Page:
Hitler's Children - BBC Documentary

On Tuesday I watched a documentary called Hitler's Children through BBC iPlayer. I think it originally aired on BBC2 in May but was repeated recently so luckily I was able to catch it after missing it the first time.

This moving documentary tells the story of some of the descendants of infamous Nazi figures and how they try to come to to terms with what their forebearers did and try to lead a normal life with all the connotations of sharing the same name or even looks. Despite the title (which is slightly misleading as Hitler had no children) I certainly wasn't disappointed with the quality and obvious sensitivity that went into the making the documentary. I am a bit of a history buff anyway, and with the social aspect of it as well, it was a must-see for me.

The descendants all tried to come to terms and combat the shame and sometimes shock at the atrocities that happened in their own differing ways. Bettina Goering, the great-niece of Hermann Goering chose to sterilise herself (her brother as well) and 30 years ago moved away from Germany completely to live in the states. (Santa Fe, New Mexico to be precise)
Meanwhile Rainer Hoess (grandson of the officer in charge at Auschwitz) visited the concentration camp for the first time as in his mid 40's. Note he was not allowed to go on school trips due to his surname.

Rainer Hoess
There was a touching moment when Rainer was doing a Q&A with Israeli children. Rainer obviously felt a great sense of shame towards not just towards his grandfathers actions but from his fathers as well; his father grew up in the camp and was a post-WW2 Nazi sympathiser and denied the atrocities that happened there. When a surviving former prisoner asked if he could shake his hand this lead to a warm emotional embrace.

"To receive the approval of someone who survived those horrors and knows for sure that it wasn't you, that you didn't do it..." Rainer Hoess
This helped him to start to get over the guilt that had plagued him all his life.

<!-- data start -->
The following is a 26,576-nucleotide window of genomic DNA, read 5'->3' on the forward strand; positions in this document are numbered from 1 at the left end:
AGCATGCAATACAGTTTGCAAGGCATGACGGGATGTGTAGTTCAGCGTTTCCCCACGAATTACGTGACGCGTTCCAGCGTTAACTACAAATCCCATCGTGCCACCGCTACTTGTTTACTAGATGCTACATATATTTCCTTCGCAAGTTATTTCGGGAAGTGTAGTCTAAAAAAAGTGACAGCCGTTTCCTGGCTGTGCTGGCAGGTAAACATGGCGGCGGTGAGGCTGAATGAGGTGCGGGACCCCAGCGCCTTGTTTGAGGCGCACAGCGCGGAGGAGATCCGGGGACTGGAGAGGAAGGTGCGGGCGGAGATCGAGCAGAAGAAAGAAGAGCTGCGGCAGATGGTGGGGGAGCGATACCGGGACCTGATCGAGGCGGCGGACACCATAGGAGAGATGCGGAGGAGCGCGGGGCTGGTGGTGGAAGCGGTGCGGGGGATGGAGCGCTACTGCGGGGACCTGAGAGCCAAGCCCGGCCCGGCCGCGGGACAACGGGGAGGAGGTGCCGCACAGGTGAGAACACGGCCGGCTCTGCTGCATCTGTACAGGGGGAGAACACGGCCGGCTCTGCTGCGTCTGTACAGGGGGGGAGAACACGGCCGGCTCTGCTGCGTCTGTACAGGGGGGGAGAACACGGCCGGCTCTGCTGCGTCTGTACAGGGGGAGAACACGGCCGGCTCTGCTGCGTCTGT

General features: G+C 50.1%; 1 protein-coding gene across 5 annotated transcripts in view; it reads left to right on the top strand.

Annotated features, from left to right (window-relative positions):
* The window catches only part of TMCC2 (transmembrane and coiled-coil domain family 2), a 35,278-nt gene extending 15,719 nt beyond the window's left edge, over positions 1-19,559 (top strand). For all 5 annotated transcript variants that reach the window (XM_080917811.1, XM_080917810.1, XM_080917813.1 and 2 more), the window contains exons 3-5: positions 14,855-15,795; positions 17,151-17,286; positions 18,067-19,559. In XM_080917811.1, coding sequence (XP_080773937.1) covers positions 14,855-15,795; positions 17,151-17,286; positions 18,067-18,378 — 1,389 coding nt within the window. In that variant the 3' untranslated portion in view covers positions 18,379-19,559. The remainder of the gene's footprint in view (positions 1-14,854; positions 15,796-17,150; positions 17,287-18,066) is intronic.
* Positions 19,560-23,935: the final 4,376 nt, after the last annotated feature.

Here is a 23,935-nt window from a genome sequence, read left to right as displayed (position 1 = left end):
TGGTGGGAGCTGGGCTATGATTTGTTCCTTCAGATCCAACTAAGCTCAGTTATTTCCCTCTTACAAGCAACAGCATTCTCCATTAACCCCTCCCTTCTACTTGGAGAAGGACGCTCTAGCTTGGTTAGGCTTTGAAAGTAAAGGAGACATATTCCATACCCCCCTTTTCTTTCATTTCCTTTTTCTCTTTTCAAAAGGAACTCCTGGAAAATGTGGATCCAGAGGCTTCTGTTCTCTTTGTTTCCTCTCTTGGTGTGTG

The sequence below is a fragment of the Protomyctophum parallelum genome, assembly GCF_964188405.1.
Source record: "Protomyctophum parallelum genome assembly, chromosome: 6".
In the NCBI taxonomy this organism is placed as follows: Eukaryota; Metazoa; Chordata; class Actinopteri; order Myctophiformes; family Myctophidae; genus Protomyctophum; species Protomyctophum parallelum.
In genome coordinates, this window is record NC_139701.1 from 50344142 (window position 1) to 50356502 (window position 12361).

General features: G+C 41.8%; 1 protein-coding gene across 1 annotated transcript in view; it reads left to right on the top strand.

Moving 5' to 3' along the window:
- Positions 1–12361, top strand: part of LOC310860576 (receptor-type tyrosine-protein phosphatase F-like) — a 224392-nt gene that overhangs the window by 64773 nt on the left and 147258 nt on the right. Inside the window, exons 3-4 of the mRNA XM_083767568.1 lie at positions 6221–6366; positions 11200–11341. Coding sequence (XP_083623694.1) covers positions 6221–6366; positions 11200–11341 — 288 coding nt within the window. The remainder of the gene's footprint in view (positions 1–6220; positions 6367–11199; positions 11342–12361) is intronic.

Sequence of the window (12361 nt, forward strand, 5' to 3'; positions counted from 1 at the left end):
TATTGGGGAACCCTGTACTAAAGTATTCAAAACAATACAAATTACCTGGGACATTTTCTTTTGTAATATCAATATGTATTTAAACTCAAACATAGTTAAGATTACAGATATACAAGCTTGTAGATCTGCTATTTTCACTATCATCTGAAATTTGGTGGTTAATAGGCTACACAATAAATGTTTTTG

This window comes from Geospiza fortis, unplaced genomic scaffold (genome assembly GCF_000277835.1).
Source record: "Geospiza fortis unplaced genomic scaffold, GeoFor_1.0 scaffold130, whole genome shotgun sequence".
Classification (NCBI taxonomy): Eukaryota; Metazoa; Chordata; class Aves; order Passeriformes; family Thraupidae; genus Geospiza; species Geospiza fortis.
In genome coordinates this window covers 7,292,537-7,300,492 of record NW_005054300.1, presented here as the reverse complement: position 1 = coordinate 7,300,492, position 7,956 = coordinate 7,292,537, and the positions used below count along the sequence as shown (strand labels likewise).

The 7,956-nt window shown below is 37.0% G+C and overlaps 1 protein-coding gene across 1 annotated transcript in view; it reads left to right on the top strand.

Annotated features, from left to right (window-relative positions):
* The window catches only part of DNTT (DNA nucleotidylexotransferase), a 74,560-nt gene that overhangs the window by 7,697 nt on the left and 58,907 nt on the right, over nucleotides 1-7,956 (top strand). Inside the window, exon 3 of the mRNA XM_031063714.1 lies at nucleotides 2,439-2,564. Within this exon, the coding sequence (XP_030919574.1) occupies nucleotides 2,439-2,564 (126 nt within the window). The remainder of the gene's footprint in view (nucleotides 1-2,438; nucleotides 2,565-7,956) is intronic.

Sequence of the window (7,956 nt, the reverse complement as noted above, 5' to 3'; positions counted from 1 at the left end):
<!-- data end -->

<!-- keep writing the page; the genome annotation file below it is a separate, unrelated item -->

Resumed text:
Another high point for me personally was when Niklas Frank, son of Hans Frank; Nazi Germany's chief jurist and Governor-General of occupied Poland who was executed in 1945, was having a conversation with his grown-up daughter about how his actions have cleared the slate for her and future generations. Niklas took a much more aggressive and combative stance on how to not just deal with the issues at hand but to teach the lessons of the horrible events that took place. He has devoted his life to writing books demonising his parents and touring schools in Germany denouncing his father's actions, much to the chagrin of the rest of his Neo-Nazi siblings who are now all dead ("as it should be") His daughter went to say how proud she was of him and I thought this was a touching moment as it links the main themes of the programme itself. The parent-child relationship which was such a negative for Niklas and his Nazi father, which was itself turned into a positive outcome for Niklas & his daughter.
All in all, I found it very thought invoking, which my brain loves! I definitely recommend to get to round watching it if you can, you won't be disappointed...


  1. Thanks for your very great and objective Article at your blog. The world need more people like you. Keep your brain open.....
    Thanks !!!

    1. Thank you for your kind words. :)

      Hope life is going OK for you!


Post a Comment

Popular Posts